Health & Fitness

Doc Talk: Preparing for flu season

Now is the time to make sure everyone in your family over the age of 6 months is vaccinated before the flu season gets underway. The Centers for Disease Control and Prevention (CDC) recommends a yearly flu vaccine as the single most important step in protecting against this deadly virus.

The flu is caused by an influenza virus that is highly contagious. It can cause high fever, chills, body aches, cough and a runny nose. In children, the flu may also cause vomiting and diarrhea. The flu can be associated with more serious illnesses, such as pneumonia, that can lead to hospitalization or even death.

Children are infected with influenza most often, and children younger than 2 years old are at higher risk of having complications.

Other people who may become sicker from the flu include pregnant women, elderly people, and people who have certain health conditions such as heart, kidney or lung disease; neuromuscular disorders; or those with a weakened immune system.

An annual vaccination is the most effective way to prevent influenza infection and its complications. The vaccination should be received as early as possible in the autumn to ensure protection before the flu outbreak in the community.

The body takes about two weeks after the vaccination to develop protective antibodies against the virus, so it is always a good idea to get the vaccine as soon as it becomes available. Because antibodies decline over time and influenza strains change, it is important to get an updated vaccine each year.

Children younger than 6 months of age are too young to be vaccinated, so it is very important that their family members and caregivers be vaccinated.

Children between the ages of 6 months and 8 years who are receiving the flu vaccine for the first time need two doses of vaccine given four weeks apart in order to provide better protection. It is very important that pregnant women be vaccinated to protect both the mother and unborn child.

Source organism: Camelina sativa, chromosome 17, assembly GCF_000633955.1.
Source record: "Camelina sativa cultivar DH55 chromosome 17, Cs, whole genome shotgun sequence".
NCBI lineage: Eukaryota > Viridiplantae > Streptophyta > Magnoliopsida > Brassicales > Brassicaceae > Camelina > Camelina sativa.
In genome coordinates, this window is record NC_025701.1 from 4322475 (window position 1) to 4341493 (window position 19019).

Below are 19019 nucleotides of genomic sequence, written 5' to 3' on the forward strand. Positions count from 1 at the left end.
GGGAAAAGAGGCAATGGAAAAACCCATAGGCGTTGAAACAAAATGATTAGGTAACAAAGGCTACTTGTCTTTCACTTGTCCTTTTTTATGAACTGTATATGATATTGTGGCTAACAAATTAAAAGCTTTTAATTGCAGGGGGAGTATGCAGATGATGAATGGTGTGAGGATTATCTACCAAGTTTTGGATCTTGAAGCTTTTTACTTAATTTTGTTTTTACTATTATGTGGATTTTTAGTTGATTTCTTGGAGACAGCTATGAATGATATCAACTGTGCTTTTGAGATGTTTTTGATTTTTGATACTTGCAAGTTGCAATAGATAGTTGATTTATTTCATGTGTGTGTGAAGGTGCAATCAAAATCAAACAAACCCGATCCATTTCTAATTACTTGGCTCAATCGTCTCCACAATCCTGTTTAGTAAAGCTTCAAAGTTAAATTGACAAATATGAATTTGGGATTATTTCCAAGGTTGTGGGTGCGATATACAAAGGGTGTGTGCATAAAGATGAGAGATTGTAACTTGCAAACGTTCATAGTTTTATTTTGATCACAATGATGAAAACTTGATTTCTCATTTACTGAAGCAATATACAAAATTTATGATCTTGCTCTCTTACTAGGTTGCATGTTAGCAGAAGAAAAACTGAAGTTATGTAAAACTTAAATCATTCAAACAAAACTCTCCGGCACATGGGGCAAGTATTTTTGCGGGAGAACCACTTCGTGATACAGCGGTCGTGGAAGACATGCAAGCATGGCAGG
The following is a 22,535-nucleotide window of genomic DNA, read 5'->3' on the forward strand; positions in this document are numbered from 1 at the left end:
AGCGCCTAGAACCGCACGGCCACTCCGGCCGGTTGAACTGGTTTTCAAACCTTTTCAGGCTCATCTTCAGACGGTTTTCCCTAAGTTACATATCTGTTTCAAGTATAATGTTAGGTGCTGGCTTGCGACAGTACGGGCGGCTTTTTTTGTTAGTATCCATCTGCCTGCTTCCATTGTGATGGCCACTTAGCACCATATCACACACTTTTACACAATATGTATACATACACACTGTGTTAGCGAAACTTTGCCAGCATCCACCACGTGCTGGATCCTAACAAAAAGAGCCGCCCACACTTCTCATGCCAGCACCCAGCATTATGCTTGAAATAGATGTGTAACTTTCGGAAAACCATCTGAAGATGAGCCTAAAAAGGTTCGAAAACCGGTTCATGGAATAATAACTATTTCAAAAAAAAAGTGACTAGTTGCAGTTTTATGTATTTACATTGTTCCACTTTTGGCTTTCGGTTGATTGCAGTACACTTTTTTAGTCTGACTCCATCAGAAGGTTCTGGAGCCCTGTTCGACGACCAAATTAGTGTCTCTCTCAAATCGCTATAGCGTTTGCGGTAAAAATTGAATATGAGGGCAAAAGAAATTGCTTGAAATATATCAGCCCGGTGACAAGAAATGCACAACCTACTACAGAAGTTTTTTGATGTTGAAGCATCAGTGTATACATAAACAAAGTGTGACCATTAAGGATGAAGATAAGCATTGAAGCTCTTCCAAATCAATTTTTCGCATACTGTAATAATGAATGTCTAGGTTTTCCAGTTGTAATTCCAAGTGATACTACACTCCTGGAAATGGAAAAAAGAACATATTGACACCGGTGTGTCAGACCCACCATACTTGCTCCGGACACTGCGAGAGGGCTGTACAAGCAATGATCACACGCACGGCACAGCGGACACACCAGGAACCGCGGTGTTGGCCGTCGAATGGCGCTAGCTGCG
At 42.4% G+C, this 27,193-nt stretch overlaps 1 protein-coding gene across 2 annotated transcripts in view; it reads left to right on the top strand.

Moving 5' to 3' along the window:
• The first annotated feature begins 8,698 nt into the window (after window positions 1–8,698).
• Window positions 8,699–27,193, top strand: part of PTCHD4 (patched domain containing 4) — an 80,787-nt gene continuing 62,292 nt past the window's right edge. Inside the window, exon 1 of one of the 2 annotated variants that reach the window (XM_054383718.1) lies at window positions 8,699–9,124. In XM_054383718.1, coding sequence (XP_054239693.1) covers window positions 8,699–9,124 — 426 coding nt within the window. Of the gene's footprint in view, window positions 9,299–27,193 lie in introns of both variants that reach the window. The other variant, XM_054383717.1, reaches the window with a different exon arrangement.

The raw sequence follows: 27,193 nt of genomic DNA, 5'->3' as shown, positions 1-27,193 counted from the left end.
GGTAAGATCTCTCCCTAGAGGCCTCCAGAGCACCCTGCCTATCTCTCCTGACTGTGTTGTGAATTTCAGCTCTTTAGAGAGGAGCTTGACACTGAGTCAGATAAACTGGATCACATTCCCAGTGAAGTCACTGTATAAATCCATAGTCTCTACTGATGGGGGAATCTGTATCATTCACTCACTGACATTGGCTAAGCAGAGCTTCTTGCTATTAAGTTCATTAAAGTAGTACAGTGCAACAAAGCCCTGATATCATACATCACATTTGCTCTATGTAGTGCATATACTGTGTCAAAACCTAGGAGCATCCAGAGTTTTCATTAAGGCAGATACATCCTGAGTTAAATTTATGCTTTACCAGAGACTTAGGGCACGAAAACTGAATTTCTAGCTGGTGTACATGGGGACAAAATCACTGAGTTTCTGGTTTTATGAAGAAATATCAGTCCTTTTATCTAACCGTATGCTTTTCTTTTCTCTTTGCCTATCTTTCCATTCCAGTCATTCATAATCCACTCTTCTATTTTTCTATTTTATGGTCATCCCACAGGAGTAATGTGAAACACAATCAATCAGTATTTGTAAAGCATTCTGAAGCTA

For children, there are two vaccination options. The first is the inactivated (killed) influenza vaccine commonly known as the “flu shot.” This can be given to anyone 6 months of age or older and should be given to children older than 6 months who have any pre-existing medical condition such as asthma, heart disease, neurologic disorders, or a weakened immune system.

The other option is the live, attenuated (weakened) influenza vaccine that is sprayed into the nostrils. This can be given to healthy individuals aged 2 through 49 years and is usually well-tolerated in children.

The vaccine does not cause influenza.

If you or your child is allergic to eggs, you should consult with your physician prior to receiving either of the flu vaccinations.

In addition to vaccination, you can take everyday precautions like washing your hands and staying away from sick people to reduce exposure to the virus. If you or your child is sick with the flu, stay home from work or school to prevent spreading influenza to others.

If you have any questions regarding the flu vaccine, I encourage you to talk to your physician or health-care provider.